Finn's collaboration with Sharpless also allowed him to pioneer click chemistry as a method for making attachments to biological molecules, using viruses as the test case. This has been picked up by a number of laboratories, including that of Cell Biology and Chemistry Associate Professor Ben Cravatt, for making bonds in and around cells.

Drug Delivery and Materials Design

One of the most obvious uses of virus particles is biomedical—the delivery of a drug to a particular tissue or cell type in the body, for instance. "Can you take this big particle, steer it to a particular cell type, and deliver a payload?" Finn asks.

The first step in this process, he says, is chemical sensing, or targeting a particle to a certain part of the body. For this targeting, Finn collaborates with Cell Biology Assistant Professor Marianne Manchester, who has an adjacent office and shares laboratory space in the CIMBio building. Manchester has specialized in following dye-decorated virus particles through whole animals and tailoring them genetically to find particular tissues. The goal of their collaboration is to turn the viruses into molecules that could report on disease states and perform drug delivery.

"I think we are getting pretty close," Finn says, adding that the next step is extending the technology to deliver a payload.

For the delivery, Finn works with Department of Cell Biology Chair Sandra Schmid to characterize the receptor-mediated endocytosis of virus particles with carbohydrates displayed on their surfaces. The hope is to be able to induce the cells to take up the virus particle selectively. One key to this is the fact that the virions are polyvalent, and multiple copies of some endocytosis "effector" molecule can be displayed on their surface in well-defined patterns and distances.

Finn is also working with Associate Professor Glen Nemerow in the Department of Immunology to try to design plant virus particles that mimic adenovirus, the virus that causes the common cold, which Nemerow studies. Adenovirus is already adept at getting into cells through a complicated binding and entry mechanism.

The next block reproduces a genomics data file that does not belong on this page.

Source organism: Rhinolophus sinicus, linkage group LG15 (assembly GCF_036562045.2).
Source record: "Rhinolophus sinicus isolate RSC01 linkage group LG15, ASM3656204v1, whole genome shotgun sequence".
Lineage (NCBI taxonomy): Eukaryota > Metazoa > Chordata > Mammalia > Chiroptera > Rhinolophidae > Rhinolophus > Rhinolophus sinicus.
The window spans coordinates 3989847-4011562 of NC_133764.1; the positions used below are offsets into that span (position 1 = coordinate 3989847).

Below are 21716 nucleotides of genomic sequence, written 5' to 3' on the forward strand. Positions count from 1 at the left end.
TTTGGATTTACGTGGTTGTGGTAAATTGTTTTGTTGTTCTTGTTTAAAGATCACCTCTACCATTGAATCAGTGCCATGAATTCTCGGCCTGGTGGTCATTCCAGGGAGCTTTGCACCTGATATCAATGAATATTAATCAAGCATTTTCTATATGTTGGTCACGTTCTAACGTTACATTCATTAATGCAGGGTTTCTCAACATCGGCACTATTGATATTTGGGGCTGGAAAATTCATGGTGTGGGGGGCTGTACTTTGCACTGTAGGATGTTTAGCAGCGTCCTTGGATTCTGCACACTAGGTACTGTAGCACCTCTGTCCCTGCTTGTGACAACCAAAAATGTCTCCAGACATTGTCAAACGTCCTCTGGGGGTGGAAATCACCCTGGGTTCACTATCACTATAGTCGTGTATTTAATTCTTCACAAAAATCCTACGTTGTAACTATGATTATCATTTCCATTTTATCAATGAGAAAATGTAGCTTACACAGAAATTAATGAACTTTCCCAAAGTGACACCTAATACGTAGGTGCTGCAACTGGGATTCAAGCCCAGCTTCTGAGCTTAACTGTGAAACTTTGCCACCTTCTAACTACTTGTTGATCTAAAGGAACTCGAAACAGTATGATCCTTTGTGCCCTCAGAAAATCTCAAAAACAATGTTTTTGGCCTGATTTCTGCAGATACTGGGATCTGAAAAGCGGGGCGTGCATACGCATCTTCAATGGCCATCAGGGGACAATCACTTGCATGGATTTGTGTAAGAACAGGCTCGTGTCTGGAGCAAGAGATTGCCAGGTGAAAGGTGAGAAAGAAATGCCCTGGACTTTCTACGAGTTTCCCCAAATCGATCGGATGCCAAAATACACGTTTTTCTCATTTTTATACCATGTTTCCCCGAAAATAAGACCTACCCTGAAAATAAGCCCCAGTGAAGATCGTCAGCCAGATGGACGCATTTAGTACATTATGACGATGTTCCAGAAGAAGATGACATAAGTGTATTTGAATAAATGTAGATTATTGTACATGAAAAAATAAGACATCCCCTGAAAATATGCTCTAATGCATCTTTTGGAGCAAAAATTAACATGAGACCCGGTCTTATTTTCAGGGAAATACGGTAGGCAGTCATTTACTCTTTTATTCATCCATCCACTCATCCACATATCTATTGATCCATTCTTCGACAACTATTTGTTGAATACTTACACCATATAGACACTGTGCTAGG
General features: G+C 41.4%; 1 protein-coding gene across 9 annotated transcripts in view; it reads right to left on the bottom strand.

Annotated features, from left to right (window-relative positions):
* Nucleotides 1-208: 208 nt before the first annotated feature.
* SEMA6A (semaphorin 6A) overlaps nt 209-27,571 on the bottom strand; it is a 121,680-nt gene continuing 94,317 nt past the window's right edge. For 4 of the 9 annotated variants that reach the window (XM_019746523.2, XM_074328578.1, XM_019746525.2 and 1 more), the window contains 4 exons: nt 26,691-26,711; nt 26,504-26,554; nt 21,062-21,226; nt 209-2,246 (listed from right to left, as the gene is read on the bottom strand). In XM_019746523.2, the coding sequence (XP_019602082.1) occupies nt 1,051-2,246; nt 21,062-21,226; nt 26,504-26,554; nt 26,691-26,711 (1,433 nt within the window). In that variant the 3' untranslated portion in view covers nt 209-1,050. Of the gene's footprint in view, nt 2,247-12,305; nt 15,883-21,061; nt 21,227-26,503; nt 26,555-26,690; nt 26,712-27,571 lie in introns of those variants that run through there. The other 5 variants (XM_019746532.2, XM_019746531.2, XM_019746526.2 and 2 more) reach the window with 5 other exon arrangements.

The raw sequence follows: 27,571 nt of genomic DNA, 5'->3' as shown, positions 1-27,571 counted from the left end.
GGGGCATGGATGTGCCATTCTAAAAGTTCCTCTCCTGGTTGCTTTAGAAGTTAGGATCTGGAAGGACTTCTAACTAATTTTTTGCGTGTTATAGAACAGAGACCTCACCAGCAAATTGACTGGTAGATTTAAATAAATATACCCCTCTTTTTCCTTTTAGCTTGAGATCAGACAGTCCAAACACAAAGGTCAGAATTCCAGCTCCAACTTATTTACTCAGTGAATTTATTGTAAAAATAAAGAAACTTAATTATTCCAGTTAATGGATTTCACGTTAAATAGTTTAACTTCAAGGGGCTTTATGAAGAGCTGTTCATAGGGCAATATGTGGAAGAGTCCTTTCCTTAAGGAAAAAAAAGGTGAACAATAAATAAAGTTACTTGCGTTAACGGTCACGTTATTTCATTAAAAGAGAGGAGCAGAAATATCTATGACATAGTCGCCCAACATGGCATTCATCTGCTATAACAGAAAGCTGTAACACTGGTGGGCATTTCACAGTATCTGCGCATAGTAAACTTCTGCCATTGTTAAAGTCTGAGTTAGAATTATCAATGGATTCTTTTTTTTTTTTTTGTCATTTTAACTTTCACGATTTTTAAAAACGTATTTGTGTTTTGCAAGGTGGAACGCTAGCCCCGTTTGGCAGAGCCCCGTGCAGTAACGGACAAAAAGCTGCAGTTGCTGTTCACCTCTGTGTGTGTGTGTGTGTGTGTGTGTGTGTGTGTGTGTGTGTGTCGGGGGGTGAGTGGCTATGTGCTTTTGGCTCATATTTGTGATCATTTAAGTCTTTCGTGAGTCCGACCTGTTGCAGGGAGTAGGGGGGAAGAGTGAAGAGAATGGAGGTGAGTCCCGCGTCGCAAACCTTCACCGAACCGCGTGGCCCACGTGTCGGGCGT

In a different twist, Finn and his laboratory are trying to use Johnson's virions to make new materials, and they have made progress in getting the virions to assemble themselves into supermolecular assemblies, aggregates, and other nanostructures by putting different molecules on the outside of the virions.

"This is the first step for us," says Finn, who adds that his goal is to be able to program the virions to make the emergent assemblies he desires.

To test this, graduate student Erica Strable, a Ph.D. candidate in TSRI's Kellogg School of Science and Technology who is a joint member of the Finn and Johnson laboratories and is funded by the La Jolla Interfaces in Science Program directed by TSRI Professor Libby Getzoff and UCSD Professor Jose Onuchic, chemically attached DNA oligonucleotides to the outside of the virus and created different pools of such oligo–virus particles with complimentary bases. Depending on where the oligos were placed on the virus, Strable found that she could assemble the pieces into two-dimensional arrays or three-dimensional aggregates in a temperature-sensitive fashion (since high temperature melts DNA).

He also has been experimenting with assembling these particles by attaching antibodies to some and antigen to others, by using metal interactions and attaching sugars to some virions and carbohydrate binding proteins to others. All of these have potential uses in biology and nanotechnology, applications that Finn is currently exploring with his many collaborators

"The best part about being here," he says. "is all the fabulous people who are in my group and around the institute. I delight in being a mentor to the wonderful students and postdocs that I find here at Scripps, both in my group and in the graduate program."

"And," says Finn, "I'm having the time of my life."


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"What [molecules] do and how they do what they do," says Associate Professor M.G. Finn. "That's what I love to think about." Photo by Jason S. Bardi.